Monday, May 27, 2013

A good time to be in Taiwan

Taiwan is a food-lover’s paradise, and in late May two of its greatest seasonal specialties make their appearance, shu mei (berries) and Yu-he-bao lychees.   

Shu mei are the lesser known of the two. The name means literally tree-berry, officially Myrica rubra. Since I am in Taiwan I will call them Shu-mei  (樹梅 ), their local name; in China they are known as yang-mei (梅). There is also a host of English names, among them red bayberry. (They are related to the waxy bayberries that grow in the Eastern U.S., the ones made into candles. although the edible ones are juicy, not waxy.)

One of the most welcome sights in Taiwan—a bowl of shu-mei. (Click on photos to enlarge.)

The extremely beautiful berries are bright red in color, darkening to purple as they ripen. They are sweet yet very tart, and have one of the best fruit flavors I have ever experienced. The season only lasts a week or so, and shu-mei are often not seen in regular stores. This year I located my supply from a street vendor in the Shi-lin night market.

The jewel-like shu-mei as displayed by their vendor.

Shu-mei are one of the most delicate of fruits, so they should be consumed immediately, admittedly not a very difficult task.  Within a day or two they will turn to vinegar, even in the refrigerator.

They are best simply eaten out of hand. They have a stone in the middle, kind of like a cherry, and the fruit is composed of juicy cells that radiate from the seed to the outside of the fruit. The darker berries are sweeter and less acid, yet the sprightliness of the shu-mei comes from their tartness, so if you insist on very ripe ones, the flavor won’t be as exciting.  

I attempted to cut one berry open to reveal the internal structure.

I did try to get the juice out of a few and make a sort of shumei-ade. It was a beautiful pink-red color, and very delicious, but these berries are so precious that unless I had my own tree, I would prefer to eat them fresh.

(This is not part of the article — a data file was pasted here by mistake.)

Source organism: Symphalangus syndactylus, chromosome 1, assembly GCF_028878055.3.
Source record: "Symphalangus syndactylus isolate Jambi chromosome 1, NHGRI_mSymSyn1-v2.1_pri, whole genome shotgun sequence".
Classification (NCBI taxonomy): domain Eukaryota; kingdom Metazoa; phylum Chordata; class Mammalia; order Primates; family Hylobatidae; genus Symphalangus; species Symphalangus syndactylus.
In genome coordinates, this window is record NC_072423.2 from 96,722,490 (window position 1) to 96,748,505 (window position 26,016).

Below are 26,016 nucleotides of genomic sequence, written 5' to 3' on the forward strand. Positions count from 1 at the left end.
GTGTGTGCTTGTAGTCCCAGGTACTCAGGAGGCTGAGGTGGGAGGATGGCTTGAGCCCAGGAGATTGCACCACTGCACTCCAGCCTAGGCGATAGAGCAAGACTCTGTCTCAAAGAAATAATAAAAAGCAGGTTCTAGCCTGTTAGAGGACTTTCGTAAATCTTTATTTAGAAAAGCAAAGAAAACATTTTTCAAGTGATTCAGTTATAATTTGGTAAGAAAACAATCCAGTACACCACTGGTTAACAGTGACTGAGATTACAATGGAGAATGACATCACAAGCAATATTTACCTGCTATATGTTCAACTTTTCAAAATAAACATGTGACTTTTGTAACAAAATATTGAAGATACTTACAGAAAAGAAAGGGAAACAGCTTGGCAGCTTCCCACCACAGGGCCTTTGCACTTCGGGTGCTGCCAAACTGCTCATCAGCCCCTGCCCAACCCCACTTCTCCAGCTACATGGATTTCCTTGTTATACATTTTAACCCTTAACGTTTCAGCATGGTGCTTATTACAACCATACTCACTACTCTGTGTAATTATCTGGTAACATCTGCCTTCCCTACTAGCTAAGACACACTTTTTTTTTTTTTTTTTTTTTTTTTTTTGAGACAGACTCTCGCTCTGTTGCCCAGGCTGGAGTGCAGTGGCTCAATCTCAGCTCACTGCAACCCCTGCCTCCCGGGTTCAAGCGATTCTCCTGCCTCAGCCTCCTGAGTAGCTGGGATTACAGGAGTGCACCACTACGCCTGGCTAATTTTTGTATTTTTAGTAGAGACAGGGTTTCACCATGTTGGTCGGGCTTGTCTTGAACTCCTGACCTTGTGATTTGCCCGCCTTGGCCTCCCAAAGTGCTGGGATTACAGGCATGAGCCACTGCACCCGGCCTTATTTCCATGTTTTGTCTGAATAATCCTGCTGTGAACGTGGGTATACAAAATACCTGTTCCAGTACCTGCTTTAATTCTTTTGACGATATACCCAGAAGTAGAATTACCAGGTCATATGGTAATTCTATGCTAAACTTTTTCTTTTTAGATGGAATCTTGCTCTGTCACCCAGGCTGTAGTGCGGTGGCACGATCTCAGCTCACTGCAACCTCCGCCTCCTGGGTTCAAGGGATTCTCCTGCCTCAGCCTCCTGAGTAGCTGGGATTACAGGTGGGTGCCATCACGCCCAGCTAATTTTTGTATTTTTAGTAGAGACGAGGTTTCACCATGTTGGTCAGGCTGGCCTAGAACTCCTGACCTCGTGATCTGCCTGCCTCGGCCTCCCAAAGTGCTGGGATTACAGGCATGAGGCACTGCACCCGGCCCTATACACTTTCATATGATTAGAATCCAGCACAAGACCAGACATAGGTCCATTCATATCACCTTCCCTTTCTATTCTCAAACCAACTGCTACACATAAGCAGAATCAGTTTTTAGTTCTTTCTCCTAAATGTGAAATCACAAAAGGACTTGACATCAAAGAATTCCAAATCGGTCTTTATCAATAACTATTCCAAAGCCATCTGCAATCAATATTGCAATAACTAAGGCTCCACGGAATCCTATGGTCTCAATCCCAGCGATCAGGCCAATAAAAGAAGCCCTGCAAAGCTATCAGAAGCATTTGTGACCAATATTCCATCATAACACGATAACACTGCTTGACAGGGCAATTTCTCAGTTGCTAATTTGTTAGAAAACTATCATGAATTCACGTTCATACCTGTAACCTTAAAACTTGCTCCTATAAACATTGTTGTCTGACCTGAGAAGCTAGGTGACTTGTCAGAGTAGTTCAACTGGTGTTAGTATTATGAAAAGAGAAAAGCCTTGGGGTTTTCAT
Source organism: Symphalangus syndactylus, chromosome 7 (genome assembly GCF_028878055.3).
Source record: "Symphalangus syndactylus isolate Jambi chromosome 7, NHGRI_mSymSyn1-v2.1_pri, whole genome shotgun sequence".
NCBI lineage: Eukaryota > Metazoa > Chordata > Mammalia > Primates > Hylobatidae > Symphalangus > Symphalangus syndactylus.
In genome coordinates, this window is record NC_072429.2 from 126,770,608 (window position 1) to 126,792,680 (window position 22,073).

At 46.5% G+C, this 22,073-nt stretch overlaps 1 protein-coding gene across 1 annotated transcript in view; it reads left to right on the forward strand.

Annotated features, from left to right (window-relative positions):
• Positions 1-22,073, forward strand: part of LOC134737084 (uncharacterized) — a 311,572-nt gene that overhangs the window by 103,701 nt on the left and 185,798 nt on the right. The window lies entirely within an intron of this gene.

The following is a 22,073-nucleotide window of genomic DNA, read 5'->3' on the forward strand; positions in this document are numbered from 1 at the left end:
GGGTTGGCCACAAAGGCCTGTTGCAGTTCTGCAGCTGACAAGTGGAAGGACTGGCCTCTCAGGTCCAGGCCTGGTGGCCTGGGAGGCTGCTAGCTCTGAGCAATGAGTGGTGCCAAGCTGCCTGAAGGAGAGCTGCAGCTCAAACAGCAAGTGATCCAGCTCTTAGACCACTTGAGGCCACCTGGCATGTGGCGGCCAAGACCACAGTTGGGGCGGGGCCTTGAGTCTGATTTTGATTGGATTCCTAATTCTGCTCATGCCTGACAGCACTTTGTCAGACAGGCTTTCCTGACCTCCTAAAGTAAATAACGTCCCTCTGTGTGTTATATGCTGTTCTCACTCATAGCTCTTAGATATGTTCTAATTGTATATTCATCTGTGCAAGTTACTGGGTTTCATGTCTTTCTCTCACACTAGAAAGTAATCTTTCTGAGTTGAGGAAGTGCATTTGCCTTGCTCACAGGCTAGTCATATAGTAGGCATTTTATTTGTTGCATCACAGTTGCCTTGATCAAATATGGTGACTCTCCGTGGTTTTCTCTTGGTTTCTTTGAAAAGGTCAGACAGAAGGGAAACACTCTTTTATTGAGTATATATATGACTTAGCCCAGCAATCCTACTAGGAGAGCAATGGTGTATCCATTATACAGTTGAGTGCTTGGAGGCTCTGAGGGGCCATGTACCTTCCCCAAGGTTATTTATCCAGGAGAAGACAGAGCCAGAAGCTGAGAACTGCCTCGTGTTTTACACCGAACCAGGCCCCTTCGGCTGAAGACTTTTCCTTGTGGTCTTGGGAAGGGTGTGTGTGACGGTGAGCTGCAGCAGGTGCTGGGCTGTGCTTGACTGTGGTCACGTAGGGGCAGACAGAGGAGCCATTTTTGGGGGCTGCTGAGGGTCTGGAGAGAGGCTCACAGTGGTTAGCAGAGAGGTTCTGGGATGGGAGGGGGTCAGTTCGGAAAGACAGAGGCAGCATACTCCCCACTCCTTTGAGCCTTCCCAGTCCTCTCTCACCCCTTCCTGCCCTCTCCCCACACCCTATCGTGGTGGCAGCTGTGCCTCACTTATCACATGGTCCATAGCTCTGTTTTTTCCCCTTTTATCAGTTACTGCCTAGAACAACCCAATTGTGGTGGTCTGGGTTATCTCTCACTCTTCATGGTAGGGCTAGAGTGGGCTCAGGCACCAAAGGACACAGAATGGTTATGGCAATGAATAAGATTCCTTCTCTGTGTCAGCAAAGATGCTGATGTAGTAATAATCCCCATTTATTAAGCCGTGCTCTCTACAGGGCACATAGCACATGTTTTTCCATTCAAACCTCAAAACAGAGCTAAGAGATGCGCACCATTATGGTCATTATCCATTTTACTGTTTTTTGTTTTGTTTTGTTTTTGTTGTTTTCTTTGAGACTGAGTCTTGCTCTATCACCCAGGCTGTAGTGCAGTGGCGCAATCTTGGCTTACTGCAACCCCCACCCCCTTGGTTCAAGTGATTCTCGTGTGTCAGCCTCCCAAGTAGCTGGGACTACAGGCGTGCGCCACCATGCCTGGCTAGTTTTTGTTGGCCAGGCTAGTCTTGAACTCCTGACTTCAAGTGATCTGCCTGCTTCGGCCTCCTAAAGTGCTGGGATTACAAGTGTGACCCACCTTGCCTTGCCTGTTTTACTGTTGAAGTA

The evergreen trees are very handsome with their long leaves, and even more ornamental when bearing  their bright fruit. They grow in a number of warm places, and I am sure that they would do well in Florida.

I wish I were in a position to grow a few of these shu-mei trees.  Source:

Shu-mei are surpassingly beautiful berries. Yu-he-bao lychees, on the other hand, do not have such a prepossessing appearance. Regular lychees, as you may know, are bright red with a scaly outer shell, juicy white flesh, and a large seed that often takes up half the fruit. Yu he bao are green with a reddish tinge; even when ripe, they never turn completely red, and the shell is prickly rather than scaly.

Everyone in Taiwan knows what a treat is waiting in these plain-looking fruits.

They are larger than most other lychees, and amazingly, when you open them, the seeds are very tiny, giving you a generous quantity of  extra-juicy flesh. Most people also believe that Yu he bao have the best flavor-- they are very sweet, with a tiny sub-acid addition that underlines the taste and gives it complexity.  The season is much longer than for shu-mei. As a rule, the first lychee to appear in May are the Yu-he-bao, and their season can last over a month.

The Yu-he-bao lychees cut open show their plentiful meat and small seeds.

These fruits are a perfect example of something better enjoyed in its native habitat. I can’t imagine that shu-mei could travel at all, and while I have eaten lychees in America, they were only a shadow of their luscious perfection in Taiwan, consumed within hours of their picking. In the same vein, the crisp tartness of good fall apples, or the honeyed sweetness of fruits like mayapples, will have to remain a closed book to those who live in warm climates.

Taiwan has many types of exceptional produce and a plethora of regional dishes, but when shu-mei or Yu-he-bao are available, other specialties are forgotten, and my life suddenly centers around them. They are such a treat that my top priority becomes getting as many as I possibly can.

A fresh package of shu mei, about to disappear.

(All photos by the author, except where noted.)